Thursday, September 04, 2003

Yesterday was the first big gubernatorial debate in California's upcoming recall election. As refreshing as it was to finally see a debate with more than two candidates, five out of 135 was still a bit on the low side (less than 4%). Of course, six were invited, but Big A declined to show, deciding instead to give his one standard speech at CSULB, where he was egged.

The five at the debate (Camejo, Ueberroth, Huffington, McClintock, and Bustamante) had nothing terribly earth shattering to share, but it did help clarify some distinct differences between them. With the exception of all agreeing that the Federal government had no right to strike down California's medical marijuana laws, there were opinions all over the board on all topics.

Ueberroth made no attempt to hide his unfamiliarity with many of the issues of the day. Calling himself a "political neophyte" he said his one job was to come in and get the state's finances in order. Recalling his resume as Commissioner of Baseball, organizer of the 1984 Los Angeles Olympics, and an advisor to the city of L.A. Following the riots of the early '90s, he said he's a problem solver and a fix-it guy. That's nice, and I believe him, but I need a whole lot more in a governor.

McClintock tries hard to say he's not an extremist, but then he opens his mouth and the charade is over. That's all I have to say about that.

Bustamante did his best to distinguish himself as not simply Gray's lap dog, and to position himself slightly to the left of Davis, but wasn't entirely convincing on either point. His closing statement (in which he mangled his main point and flustered himself beyond recovery) started with the Al Gore argument: "It's my turn. I've been training for five years to be the Governor if Gray Davis is ever unable to finish the job." That line of reasoning didn't work for Al, and it probably won't work for Cruz.

Huffington probably surprised me the most and was certainly the most comfortable with the situation - she's frankly had the most prep for what was essentially a panel talk-show. I was pleased with the clarifications she gave on a few positions where I wasn't sure how she stood before. She also gave the most memorable line in her closing statement, "The people of California don't want a recall; they want a revolution." She may be one of the few candidates with media access who truly gets it.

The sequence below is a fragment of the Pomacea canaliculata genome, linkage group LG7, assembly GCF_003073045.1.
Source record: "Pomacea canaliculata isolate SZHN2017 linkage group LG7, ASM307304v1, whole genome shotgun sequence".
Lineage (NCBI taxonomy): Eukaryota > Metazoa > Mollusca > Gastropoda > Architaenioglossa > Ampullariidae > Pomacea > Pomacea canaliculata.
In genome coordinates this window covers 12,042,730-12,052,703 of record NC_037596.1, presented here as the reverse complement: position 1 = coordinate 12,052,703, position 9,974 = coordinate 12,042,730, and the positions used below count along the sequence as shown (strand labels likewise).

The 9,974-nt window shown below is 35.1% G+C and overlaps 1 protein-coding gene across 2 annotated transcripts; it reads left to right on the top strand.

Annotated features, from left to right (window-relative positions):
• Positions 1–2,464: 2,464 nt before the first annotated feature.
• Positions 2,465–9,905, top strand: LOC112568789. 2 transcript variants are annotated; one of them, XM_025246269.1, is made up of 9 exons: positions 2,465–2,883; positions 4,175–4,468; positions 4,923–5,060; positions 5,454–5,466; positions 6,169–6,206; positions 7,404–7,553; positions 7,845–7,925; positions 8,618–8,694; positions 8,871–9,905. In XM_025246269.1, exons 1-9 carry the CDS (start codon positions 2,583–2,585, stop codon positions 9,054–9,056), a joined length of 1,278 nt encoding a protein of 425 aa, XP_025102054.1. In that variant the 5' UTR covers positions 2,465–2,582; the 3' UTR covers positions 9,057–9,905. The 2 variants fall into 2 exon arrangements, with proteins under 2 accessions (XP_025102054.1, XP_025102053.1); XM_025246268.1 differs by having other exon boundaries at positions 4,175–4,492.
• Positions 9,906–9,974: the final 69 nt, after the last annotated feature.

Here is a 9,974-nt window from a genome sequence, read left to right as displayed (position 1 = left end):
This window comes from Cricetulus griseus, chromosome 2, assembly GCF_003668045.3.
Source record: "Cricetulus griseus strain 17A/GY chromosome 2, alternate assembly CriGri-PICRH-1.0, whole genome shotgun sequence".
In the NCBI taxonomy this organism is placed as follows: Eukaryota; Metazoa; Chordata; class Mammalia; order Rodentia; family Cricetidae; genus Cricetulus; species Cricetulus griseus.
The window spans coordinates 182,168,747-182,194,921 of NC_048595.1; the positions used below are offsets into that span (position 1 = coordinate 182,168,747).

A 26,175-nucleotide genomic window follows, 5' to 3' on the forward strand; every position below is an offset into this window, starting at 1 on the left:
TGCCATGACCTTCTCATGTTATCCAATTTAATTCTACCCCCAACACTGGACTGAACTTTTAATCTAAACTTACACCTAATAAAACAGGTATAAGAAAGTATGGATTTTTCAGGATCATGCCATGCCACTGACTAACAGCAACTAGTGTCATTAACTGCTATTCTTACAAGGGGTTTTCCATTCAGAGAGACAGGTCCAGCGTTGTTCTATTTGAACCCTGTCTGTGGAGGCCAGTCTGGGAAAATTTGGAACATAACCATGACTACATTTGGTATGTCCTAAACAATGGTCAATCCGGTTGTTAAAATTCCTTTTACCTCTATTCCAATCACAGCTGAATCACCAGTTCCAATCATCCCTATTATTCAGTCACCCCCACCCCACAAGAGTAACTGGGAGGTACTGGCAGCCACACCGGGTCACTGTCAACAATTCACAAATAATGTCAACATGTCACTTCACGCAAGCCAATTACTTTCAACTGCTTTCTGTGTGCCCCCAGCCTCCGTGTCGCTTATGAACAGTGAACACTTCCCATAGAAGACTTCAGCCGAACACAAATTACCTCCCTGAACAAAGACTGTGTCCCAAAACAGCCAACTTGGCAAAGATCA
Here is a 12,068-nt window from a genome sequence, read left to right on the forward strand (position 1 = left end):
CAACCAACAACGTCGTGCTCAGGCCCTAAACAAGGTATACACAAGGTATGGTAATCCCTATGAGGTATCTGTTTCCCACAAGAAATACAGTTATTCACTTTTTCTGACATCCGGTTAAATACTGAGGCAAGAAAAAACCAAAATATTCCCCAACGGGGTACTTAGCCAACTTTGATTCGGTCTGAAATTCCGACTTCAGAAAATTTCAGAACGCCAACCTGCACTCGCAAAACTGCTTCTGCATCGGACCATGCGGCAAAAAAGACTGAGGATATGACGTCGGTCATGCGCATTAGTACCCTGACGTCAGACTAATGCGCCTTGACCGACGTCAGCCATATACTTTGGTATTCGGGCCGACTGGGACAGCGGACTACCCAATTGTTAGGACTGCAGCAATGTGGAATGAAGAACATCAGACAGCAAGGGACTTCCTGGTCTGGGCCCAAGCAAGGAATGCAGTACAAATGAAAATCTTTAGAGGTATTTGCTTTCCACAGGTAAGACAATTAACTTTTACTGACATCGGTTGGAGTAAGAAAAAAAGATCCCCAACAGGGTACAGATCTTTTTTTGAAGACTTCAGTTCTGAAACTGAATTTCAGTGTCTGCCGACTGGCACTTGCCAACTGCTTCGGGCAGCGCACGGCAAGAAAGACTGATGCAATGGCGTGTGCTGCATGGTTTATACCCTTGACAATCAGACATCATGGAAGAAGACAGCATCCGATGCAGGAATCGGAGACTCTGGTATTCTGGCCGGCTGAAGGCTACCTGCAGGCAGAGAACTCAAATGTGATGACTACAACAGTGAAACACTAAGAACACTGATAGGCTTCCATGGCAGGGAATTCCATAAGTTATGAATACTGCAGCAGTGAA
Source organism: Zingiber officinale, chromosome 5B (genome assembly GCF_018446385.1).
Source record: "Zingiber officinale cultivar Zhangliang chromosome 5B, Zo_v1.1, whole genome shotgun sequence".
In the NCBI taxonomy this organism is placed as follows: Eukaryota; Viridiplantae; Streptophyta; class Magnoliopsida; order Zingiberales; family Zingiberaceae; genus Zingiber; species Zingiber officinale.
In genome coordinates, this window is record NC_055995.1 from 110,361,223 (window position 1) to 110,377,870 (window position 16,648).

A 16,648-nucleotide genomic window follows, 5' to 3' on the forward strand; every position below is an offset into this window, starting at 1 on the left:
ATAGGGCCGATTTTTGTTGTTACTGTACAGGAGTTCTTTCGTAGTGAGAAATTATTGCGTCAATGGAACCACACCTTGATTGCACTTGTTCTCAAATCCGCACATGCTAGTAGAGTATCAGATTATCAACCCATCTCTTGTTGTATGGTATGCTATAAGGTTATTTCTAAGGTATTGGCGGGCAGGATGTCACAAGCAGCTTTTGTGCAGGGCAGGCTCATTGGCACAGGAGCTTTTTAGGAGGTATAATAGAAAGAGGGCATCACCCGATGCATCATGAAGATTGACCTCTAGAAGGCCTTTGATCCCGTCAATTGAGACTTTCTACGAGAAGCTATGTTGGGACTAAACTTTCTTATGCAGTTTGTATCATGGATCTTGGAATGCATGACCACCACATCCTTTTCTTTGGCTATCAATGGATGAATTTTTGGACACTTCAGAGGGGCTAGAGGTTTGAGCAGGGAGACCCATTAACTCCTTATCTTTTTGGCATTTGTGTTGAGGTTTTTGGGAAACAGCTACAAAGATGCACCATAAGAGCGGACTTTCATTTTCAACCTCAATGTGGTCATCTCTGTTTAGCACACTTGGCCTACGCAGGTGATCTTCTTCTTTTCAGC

Camejo did me proud as a member of the Green party, and as somebody who voted for him last year, and may do so again next month. He articulated the progressive stance clearly, in a non-threatening way, and without apology. Going where no other candidate would dare, he explained how through loopholes and exemptions that the poorest Californians pay higher tax rates than the richest Californians, adding, "unless you're willing to go there, you can't balance the budget."

The format was basically a panel of journalists asking specific questions of each candidate with one-minute answers, followed by 30-second rebuttals from the other four. The thirty-second rebuttals added nothing to the program or the depth of the subjects covered. I would have rather had no rebuttal time, and brought in another five candidates (at least).

The more exciting action was going on outside of the auditorium, where many of the un-invited candidates gathered in protest. The few sound-bites from that scene that made it on air made me hungry for more. Arianna was right, this is a revolution. The question is whether or not Gil Scott-Heron was also right, "The revolution will not be televised."

We'll be right back after this commercial message:
You saw them in Iraq. Now comes a deck of cards commemorating California's recall. This 52-card deck offers voters a piece of political history and a glimpse at a handful of the 135 candidates. They're coming to 7-Eleven stores in California and available online at:
More on the debate:
* Full Transcript
* Highlight Quotes

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